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DELTA SPACE MISSION

(Check our Chris Reed’s movie review of Delta Space Mission, the first-ever animated film to come out of Romania, is available now on VOD via Deaf Crocodile. Seen it?Join the conversation with HtN on our Letterboxd Page.)

When one thinks “1984,” one thinks Orwell and his meditation on totalitarianism (and perhaps how prescient he was about our current age). I propose now an addendum to that thought: a very strange cinematic concoction made within a totalitarian society that is somehow an ode to creative flights of fancy (or is it?). The Romanian animated Delta Space Mission—from directors Victor Antonescu, Calin Cazan, and Mircea Toia—freshly restored, offers a hallucinatory vision of the future that is part 2001: A Space Odyssey, part Star Wars, part Star Trek, and most of all uniquely its own thing. Strap on your lasers and get ready to blast off into the bizarre. You’ll never need drugs again.

Though most of the principal characters are human, there is one bipedal humanoid, Alma—with red hair and turquoise skin—who hails from the Planet Opp, her frog-like quasi-canine companion Tin always by her side. They join astronaut/engineers from Earth to explore the universe of other worlds using the artificial super brain of the new Delta Space Station as a guide. Unfortunately, that AI falls in love with Alma at first sight, subsequently malfunctioning and doing everything in its considerable power to thwart the mission and kidnap the object of its desire. 

What ensues is simultaneously adult in nature and child-like, themes and images both mature and frivolous colliding in an often-wild mix. Not all parts engage equally, for some of the silliness has not aged well. Nor is it hard to escape the sense of derivative ideas (see above) that detract from the originality. Most of the time, though, Delta Space Mission is a delightful slice of unfettered imagination, its bright colors and oddball narrative a joy to watch.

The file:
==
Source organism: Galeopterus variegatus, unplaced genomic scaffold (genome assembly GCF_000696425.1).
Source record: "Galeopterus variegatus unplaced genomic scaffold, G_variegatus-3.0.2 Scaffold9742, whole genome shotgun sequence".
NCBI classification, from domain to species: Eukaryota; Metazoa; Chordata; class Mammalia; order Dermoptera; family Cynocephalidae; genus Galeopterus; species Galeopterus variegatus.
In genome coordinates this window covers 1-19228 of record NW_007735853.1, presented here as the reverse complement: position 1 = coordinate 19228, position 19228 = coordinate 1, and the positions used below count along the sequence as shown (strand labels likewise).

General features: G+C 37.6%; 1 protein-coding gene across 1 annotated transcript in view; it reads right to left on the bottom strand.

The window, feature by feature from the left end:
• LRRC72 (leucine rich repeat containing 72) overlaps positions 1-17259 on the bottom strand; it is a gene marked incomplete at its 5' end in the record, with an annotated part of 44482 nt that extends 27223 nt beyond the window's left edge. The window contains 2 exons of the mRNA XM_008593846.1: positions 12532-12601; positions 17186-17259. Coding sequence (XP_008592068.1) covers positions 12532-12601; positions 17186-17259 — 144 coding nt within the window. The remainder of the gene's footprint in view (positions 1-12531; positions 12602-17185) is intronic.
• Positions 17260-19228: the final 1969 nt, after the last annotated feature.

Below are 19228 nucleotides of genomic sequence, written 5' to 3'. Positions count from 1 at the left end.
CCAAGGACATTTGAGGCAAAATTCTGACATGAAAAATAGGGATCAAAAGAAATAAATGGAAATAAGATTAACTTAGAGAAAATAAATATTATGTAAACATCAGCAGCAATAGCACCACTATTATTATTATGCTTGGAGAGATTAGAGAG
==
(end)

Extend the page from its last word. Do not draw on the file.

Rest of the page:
See Tin leap! See Tin chew the metal legs of killer robots! Oh, no! Now he’s falling to his potential death in a lake below. Not to worry, for there are more strange creatures lying in wait to surprise us and take the story in a new direction. Will Alma’s human rescuers Dan, Oana, Yashiro, and Anuta show up before it’s too late? And is their combined might and intelligence enough to outsmart Delta? They created it, after all. You’ll just have to stay until the end to find out. The film is but 70 minutes, so your wait won’t be long.

It’s a wonder that authoritarian regimes survive for as long as they do, given our persistent movement towards liberated self-expression. Then again, as much as Delta Space Mission can be read as a paean to inspired ingenuity, it’s also a tale of how the outlier is brought back into the fold. Like all great art, it’s open to interpretation. Is Delta villain or lost soul? You decide. 

– Christopher Llewellyn Reed (@ChrisReedFilm)

Deaf Crocodile; Victor Antonescu, Calin Cazan, Mircea Toia; Delta Space Mission movie review
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Christopher Llewellyn Reed is a film critic, filmmaker, and educator. A member of both the Online Film Critics Society (OFCS) and the Washington DC Area Film Critics Association (WAFCA) and a Rotten Tomatoes-approved film critic, he is: lead film critic at Hammer to Nail; Managing Editor at Film Festival Today; formerly the host of the award-winning Reel Talk with Christopher Llewellyn Reed, from Dragon Digital Media; and the author of Film Editing: Theory and Practice. In addition, he is one of the founders and former cohosts of The Fog of Truth, a podcast devoted to documentary cinema.

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